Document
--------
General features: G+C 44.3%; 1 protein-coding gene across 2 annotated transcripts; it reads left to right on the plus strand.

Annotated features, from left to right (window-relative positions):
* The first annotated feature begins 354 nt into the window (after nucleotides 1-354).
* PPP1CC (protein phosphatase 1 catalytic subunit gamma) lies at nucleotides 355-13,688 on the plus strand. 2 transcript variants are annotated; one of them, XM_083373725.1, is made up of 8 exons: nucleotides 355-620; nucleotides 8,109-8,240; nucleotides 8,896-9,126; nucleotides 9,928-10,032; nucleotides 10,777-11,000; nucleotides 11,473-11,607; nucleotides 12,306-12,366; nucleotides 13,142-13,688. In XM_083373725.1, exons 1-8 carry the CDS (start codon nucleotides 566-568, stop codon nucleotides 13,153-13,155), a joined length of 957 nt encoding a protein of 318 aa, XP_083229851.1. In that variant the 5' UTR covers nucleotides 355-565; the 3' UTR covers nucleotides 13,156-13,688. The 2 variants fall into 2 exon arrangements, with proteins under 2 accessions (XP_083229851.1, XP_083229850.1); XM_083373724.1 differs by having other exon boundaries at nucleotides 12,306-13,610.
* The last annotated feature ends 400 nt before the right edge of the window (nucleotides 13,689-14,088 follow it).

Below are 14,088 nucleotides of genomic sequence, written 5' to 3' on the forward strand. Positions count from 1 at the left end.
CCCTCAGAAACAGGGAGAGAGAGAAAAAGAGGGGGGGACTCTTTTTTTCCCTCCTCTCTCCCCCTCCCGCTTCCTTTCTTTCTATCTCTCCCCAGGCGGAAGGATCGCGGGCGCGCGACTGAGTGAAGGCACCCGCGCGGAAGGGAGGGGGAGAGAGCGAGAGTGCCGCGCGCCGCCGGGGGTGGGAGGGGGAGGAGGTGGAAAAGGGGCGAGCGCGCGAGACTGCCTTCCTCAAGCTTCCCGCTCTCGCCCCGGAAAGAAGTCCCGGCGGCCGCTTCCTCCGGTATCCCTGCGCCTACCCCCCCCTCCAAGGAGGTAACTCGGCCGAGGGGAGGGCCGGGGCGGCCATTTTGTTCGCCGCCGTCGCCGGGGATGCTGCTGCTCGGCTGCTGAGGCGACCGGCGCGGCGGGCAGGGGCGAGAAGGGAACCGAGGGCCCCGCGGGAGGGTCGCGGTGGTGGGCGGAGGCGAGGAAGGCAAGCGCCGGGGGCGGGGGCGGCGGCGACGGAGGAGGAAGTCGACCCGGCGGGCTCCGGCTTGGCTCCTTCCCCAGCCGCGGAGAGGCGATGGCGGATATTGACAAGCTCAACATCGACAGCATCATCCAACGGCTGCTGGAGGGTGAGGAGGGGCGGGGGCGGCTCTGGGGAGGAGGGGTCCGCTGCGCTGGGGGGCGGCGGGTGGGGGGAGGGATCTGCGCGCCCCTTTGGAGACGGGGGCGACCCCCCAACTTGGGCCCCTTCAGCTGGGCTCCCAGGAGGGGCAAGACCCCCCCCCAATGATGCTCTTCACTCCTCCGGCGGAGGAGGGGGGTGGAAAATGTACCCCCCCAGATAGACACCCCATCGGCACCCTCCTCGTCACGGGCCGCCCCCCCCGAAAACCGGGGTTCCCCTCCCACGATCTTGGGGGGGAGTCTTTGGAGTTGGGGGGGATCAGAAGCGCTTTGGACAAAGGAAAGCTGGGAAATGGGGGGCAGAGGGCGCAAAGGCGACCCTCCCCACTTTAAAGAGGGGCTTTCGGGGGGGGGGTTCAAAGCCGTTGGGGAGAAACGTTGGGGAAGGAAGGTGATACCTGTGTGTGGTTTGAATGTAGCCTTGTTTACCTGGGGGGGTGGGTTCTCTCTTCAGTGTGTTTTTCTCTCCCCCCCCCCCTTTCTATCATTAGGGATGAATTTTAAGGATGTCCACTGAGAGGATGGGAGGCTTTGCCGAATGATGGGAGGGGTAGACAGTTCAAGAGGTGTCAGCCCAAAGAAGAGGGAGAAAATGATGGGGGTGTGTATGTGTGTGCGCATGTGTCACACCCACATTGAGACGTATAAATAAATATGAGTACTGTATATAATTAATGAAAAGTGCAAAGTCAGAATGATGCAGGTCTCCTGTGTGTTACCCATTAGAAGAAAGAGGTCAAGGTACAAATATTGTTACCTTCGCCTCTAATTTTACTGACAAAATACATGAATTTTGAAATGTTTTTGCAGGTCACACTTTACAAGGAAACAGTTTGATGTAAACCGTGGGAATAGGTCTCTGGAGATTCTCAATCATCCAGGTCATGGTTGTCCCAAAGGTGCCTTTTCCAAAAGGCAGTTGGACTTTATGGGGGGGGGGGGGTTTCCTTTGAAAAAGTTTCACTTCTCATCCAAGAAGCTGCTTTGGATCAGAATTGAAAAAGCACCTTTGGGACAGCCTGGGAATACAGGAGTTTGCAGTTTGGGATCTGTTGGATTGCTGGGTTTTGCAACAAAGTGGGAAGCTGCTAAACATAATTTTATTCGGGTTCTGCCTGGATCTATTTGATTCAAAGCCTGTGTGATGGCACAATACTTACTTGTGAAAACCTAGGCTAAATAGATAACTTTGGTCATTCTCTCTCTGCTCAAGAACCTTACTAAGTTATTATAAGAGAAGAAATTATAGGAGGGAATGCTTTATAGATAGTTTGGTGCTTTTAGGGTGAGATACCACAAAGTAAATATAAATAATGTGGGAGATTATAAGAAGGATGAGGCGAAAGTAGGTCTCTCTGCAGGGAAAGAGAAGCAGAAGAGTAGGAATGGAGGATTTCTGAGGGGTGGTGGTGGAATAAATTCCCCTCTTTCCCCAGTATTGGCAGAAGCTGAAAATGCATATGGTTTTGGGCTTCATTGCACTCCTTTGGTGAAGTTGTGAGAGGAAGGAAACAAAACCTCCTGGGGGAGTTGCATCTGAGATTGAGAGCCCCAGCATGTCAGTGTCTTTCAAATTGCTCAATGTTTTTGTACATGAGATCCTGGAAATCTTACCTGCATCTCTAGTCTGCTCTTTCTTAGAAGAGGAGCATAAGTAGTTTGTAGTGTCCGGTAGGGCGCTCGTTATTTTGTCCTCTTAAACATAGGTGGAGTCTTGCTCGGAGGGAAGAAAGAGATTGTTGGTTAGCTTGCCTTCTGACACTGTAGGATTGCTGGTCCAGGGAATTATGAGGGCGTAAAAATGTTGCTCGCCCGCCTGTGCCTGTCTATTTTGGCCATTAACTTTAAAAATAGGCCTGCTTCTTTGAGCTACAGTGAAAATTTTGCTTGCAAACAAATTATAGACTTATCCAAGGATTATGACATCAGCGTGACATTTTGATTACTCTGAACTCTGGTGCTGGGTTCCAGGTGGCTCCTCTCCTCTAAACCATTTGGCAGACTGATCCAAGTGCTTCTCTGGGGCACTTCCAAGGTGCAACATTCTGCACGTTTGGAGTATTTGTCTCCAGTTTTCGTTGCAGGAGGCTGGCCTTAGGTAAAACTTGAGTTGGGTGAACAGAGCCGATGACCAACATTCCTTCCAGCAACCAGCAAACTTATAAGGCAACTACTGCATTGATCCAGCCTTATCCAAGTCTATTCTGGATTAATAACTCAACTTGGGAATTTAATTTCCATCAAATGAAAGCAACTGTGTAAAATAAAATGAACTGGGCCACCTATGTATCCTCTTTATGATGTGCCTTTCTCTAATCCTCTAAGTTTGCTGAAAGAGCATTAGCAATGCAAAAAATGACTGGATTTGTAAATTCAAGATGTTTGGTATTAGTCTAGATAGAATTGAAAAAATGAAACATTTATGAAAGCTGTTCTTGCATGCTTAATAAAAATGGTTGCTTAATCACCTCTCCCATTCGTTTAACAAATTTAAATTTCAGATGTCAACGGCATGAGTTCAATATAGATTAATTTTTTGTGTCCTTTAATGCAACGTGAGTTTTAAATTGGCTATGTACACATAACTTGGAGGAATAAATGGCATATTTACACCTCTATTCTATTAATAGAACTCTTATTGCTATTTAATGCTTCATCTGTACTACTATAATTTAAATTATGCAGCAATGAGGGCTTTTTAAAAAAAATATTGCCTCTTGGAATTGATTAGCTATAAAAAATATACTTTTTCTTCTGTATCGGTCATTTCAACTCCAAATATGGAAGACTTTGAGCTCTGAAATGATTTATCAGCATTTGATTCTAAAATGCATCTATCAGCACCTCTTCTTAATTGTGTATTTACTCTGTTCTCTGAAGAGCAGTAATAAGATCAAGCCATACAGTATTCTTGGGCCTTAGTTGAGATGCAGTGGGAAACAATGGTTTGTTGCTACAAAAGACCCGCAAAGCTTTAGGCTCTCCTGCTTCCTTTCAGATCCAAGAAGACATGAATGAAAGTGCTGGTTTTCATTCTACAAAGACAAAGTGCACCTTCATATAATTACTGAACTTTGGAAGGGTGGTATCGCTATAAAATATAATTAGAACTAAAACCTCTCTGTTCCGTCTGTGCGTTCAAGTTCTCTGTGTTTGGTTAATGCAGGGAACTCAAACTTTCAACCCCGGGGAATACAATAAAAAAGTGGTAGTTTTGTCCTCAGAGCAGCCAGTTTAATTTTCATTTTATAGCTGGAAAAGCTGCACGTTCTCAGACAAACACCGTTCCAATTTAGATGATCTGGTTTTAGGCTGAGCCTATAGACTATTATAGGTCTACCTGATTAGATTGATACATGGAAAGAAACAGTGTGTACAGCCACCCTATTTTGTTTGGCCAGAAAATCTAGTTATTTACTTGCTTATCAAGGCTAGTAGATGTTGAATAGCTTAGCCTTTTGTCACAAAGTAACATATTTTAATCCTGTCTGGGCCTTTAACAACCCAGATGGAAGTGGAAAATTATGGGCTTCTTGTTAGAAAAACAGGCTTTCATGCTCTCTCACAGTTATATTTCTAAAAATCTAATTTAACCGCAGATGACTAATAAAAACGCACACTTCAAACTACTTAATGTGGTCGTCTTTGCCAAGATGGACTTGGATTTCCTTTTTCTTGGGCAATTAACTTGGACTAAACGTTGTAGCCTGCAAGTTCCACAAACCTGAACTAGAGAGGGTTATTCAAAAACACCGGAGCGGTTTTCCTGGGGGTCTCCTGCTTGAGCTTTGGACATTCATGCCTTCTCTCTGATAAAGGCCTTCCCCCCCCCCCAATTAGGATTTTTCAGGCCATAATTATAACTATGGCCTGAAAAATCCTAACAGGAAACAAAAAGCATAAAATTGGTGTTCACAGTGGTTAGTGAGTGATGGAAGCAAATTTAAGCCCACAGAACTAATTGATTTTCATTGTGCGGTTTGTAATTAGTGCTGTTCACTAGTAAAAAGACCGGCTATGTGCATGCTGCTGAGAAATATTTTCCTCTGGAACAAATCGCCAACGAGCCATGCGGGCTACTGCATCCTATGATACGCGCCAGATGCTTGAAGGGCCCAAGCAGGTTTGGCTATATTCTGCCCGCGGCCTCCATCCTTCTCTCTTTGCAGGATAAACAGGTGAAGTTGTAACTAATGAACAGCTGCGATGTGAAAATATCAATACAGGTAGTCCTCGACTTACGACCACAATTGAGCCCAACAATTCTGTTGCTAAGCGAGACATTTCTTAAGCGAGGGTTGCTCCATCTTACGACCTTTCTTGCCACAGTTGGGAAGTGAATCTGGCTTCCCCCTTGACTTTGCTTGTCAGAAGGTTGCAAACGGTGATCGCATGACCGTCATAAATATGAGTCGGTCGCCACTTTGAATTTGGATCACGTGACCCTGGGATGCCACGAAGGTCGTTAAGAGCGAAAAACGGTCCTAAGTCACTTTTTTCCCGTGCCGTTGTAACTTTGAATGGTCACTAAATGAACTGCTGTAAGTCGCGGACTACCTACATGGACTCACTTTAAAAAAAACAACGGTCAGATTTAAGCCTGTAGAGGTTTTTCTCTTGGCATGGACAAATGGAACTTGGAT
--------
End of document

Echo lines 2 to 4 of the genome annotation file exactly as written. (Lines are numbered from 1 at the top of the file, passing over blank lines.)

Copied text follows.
Annotated features, from left to right (window-relative positions):
* The first annotated feature begins 354 nt into the window (after nucleotides 1-354).
* PPP1CC (protein phosphatase 1 catalytic subunit gamma) lies at nucleotides 355-13,688 on the plus strand. 2 transcript variants are annotated; one of them, XM_083373725.1, is made up of 8 exons: nucleotides 355-620; nucleotides 8,109-8,240; nucleotides 8,896-9,126; nucleotides 9,928-10,032; nucleotides 10,777-11,000; nucleotides 11,473-11,607; nucleotides 12,306-12,366; nucleotides 13,142-13,688. In XM_083373725.1, exons 1-8 carry the CDS (start codon nucleotides 566-568, stop codon nucleotides 13,153-13,155), a joined length of 957 nt encoding a protein of 318 aa, XP_083229851.1. In that variant the 5' UTR covers nucleotides 355-565; the 3' UTR covers nucleotides 13,156-13,688. The 2 variants fall into 2 exon arrangements, with proteins under 2 accessions (XP_083229851.1, XP_083229850.1); XM_083373724.1 differs by having other exon boundaries at nucleotides 12,306-13,610.